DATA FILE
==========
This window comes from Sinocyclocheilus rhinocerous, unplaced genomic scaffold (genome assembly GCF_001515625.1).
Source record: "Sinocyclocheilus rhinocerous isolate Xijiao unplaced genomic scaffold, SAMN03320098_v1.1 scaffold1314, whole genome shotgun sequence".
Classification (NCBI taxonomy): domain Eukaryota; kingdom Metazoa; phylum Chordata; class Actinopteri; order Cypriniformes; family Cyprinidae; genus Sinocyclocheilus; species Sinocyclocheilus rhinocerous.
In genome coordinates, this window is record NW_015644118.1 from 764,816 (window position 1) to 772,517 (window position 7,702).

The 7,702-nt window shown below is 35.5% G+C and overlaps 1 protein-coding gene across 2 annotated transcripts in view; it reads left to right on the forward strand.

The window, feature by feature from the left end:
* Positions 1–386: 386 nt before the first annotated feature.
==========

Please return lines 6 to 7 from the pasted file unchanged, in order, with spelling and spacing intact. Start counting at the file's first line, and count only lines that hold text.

The window, feature by feature from the left end:
* Positions 1–386: 386 nt before the first annotated feature.